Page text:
Monday, October 27, 2014

Family History on the Road - Day Three

From Joplin, Missouri we drove over an hour east to Crane Creek. Day three of our family history road adventure found the weather uncooperative. The drive had us navigating winding country back roads through intermittent rain showers. Our first destination was Mars Hill Cemetery.

Followers of this blog will recall that I recently broke through my Brickey Brick Wall, and was able to locate the burial for my 3rd great-grandmother Pauline (Brickey) Winkler Lee. It was gratifying to be able to pay my respects at her grave after having discovered her whereabouts less than a month earlier. She's buried in the Lee family plots near the front of the cemetery. Her stone was covered in pale green lichen. I gently wiped the lichen growth off the lettering to make the inscription legible.

Back in the car, we snaked our way south out of Missouri and into the top northwest corner of Arkansas. After another hour's drive, we pulled into Springtown Cemetery. The landscape was a vibrant green, paved with a lush carpet of clovers. If I didn't know better, I'd think I was in Ireland.

My 4th great-grandparents George Henry (Jucket) Hawks and his wife Amanda Miller (Johnston) Hawks are buried on the grounds. For me, this cemetery was like coming full-circle. The day before - in Rossville - we paid our respects at the grave of their son Edmond. 

George also represents a bit of an intriguing family mystery. 

Amanda Miller (Johnston) and George Henry (Jucket) Hawks

There's a question about the identity of his birth parents. Family lore says his father was a Jucket, but when his mother died young, he was entrusted with a maternal aunt to raise him. The story suggests the aunt gave George her surname of Hawks. I'm collaborating with distant cousins - each descendants of George's sons - to crowd-source an answer to this mystery and locate definitive proof to substantiate the stories.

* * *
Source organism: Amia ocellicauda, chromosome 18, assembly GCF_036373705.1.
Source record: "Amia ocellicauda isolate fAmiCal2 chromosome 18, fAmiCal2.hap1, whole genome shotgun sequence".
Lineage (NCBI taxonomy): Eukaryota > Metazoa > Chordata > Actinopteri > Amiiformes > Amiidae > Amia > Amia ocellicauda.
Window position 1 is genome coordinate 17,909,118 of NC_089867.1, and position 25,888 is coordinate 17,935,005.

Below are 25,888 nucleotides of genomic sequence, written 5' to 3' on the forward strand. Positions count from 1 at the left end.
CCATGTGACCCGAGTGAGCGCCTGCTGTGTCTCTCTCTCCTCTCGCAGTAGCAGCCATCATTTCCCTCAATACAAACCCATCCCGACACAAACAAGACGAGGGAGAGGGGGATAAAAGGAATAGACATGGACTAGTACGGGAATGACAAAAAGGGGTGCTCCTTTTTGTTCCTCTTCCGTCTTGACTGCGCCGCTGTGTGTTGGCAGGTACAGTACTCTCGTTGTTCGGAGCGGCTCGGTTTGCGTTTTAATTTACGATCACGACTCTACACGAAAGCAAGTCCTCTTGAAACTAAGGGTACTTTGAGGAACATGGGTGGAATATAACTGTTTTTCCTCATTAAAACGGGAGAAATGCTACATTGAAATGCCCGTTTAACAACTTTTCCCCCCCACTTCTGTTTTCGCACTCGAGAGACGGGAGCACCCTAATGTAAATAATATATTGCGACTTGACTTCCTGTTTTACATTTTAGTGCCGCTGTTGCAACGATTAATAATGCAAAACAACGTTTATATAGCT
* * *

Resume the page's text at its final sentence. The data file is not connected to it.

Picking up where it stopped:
Our final stop was Jackson Creek Cemetery. What an adventure to get here! We turned off a paved county road onto a dirt path. I was apprehensive about whether the rental could manage the ruggedness. The ride was bumpy, but the view was spectacular. Lush hills surrounded a green valley dotted with hay bales and curious cows.

Although it was only four miles, the dirt path made movement slow going. There were no other vehicles to be seen. Eventually, the car began climbing a hillside and a clearing in the dense trees opened to our left. A beautiful fenced-off cemetery was tucked alongside the road. We opened the gate and began searching the old weathered stones.

My 3rd great-grandparents John J. Herriman and Mary Ann "Polly" (Reeves) Herriman were buried beside each other. Their beautifully tall stones were recently decorated with silk flowers. It was moving to see that the secluded location of the cemetery didn't prevent folks from decorating the graves. I added my own.

Mary Ann "Polly" (Reeves) and John J. Herriman
Mary Ann's father was buried to the left of her grave. Jeremiah Turner Reeves was a veteran of the War of 1812. A small gold star commemorating his military service was placed in the ground in front of his stone.

I look forward to researching more about his War of 1812 service, and seeing what records - if any - exist for him in the National Archives.